One of the most critical leadership strategies I have tried to live day in and day out as Rector of a growing vibrant congregation is to make sure our theology drives every single thing we do together. Gospel-Holy Spirit driven theology that is clearly evident in our preaching, teaching and all we do. For instance, the goal of our recent instructed Eucharists was to enrich our worship by realizing the theological ”˜whys’ of why we do what we do in worship.
One of the most profound learnings for me during our day of Clarity and Charity was a simple vacuum of any coherent theology coming from the Presiding Bishop. There was no there-there, no center of theological gravity. The most often repeated word from her was experience. Re-evaluating marriage, Scripture, the uniqueness of Jesus Christ through our own experience. I felt as if the head of the Unitarian church was at the microphone and not the Presiding Bishop of the Episcopal Church.
This idea of our own experience kept coming up to the point that finally at the end of the question and answer session I went to the microphone and stated to the P.B. that I am a happily married man of twelve years, but that as a priest in a very difficult ecclesiastical marriage with the church, feeling as if the Bride of Christ (the church) has become completely unfaithful with little or no fidelity. Imagine if my wife were to come home and say”¦. “Al, I think we should abandon the marital vows and base our marriage on our experience of what feels right and wrong, in fact out of that experience Al, I think we should have an open marriage. I know it’s out of the box thinking but experientially it just feels like the right thing to do!” If that were agreed to, our marriage would inevitably end in destruction, not to mention the damage done to the countless relationships surrounding the marriage. So it is when we use our experience to trump Scriptural authority. I ended my time at the microphone asking the question of where in the world do we go from here now that we have once again and with clarity been exposed to our massive differences? The question was never answered.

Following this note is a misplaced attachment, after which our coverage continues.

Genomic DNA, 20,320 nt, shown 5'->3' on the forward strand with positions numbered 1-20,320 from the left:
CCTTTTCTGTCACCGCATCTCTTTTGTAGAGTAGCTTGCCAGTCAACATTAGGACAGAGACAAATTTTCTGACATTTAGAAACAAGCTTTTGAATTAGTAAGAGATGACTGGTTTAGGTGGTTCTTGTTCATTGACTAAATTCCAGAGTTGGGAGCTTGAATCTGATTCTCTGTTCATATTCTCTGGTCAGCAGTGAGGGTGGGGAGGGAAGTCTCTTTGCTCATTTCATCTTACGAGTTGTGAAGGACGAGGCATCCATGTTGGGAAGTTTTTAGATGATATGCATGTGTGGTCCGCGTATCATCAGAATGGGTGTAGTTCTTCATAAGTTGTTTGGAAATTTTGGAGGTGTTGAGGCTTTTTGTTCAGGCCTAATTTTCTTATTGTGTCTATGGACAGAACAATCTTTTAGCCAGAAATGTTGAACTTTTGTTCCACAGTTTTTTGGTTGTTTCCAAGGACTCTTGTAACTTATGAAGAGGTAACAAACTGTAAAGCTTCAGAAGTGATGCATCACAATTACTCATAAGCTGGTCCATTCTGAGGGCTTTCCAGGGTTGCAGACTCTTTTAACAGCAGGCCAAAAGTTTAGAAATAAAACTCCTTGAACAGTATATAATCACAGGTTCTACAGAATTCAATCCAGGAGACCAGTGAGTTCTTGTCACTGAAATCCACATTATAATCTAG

At the end of the day, I would say objectively we indeed fulfilled our mission of clarity and charity. Charity was displayed, and even greater clarity given..clarity that we are not two churches under one roof but two very different religions.
–The Rev. Al Zadig is rector of Saint Michael’s, Charleston, South Carolina